SEVEN YEARS after a military coup, the fourth in the republic's 60-year history, Turkey is still trying to loosen, one by one, the restraints left over from military rule. The generals, who toppled the government in 1980 to put a stop to escalating terrorism and internal anarchy, turned power over to Prime Minister Turgut Ozal's parliamentary government in 1983. But they shielded Mr. Ozal from opposition by banning from political activity almost all the leading figures of pre-coup politics, including two former prime ministers -- conservative Suleyman Demirel, whom they had deposed, and Social Democrat Bulent Ecevit. Since 1983 Turkish politics has been slowly changing for the better, and this month Turks voted narrowly in a nationwide referendum to lift the ban on these two politicians along with about 100 others. This will allow Mr. Demirel and Mr. Ecevit to run against Mr. Ozal for prime minister in general elections called for Nov. 1.

The margin in favor of lifting the bans was tiny -- less than one-fourth of 1 percent -- but that result, ironically, may be the one most likely to promise both democracy and stability in the future. Mr. Ozal, who has led considerable economic improvement but still has a good distance to go, had campaigned openly against lifting the ban, fearing too strong an electoral challenge from his former rivals. Though his campaign reflected badly on him and his party, and ultimately failed, the sizable "no" vote indicates the dimensions of his support. In any event, the outcome of the referendum is an aura of increased democratic openness that should boost Turkey's efforts to get into the European Economic Community, which has made Turkey's constraints on democracy a major impediment to membership.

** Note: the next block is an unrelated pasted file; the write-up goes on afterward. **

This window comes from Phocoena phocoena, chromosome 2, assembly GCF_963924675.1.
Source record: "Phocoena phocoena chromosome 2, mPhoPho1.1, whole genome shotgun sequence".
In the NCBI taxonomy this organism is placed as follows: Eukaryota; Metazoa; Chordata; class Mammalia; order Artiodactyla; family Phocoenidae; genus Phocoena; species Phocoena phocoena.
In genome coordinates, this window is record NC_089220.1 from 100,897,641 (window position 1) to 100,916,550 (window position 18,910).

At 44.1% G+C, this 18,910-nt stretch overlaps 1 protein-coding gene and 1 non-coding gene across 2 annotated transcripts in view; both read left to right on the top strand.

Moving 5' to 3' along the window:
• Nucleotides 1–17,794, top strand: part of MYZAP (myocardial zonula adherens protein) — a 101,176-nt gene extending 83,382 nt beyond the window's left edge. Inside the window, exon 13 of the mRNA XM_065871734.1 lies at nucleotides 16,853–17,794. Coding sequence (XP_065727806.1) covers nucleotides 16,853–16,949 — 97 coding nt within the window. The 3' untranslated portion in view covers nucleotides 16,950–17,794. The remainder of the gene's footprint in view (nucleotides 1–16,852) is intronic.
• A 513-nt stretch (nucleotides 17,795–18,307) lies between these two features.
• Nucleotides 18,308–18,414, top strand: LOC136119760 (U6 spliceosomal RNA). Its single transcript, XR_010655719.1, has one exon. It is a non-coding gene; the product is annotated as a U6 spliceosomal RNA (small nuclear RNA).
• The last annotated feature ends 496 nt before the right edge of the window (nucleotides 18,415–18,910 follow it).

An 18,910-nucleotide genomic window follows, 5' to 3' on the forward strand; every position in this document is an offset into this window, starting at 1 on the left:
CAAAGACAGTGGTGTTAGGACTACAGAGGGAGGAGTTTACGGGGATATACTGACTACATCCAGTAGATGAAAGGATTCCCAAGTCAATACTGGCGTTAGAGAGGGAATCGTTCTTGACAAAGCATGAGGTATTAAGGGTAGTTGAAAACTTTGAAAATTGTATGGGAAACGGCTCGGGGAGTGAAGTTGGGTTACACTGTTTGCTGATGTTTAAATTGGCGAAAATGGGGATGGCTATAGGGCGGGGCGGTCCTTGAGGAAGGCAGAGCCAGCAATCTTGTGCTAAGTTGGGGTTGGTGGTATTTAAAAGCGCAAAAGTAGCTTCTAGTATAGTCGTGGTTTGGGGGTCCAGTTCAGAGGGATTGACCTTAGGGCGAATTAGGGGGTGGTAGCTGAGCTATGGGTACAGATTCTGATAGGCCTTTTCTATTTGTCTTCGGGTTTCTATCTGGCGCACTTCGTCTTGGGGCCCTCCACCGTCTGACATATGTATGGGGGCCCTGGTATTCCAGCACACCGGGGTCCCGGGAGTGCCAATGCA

Not all those who voted "no" will be automatic supporters of Mr. Ozal. Nor do all the "yes" votes imply opposition to him. Rather, they reflect the referendum's broader accomplishment: the demonstration that there is a genuine thirst in Turkey for democracy and for acceptance as a democracy by the West.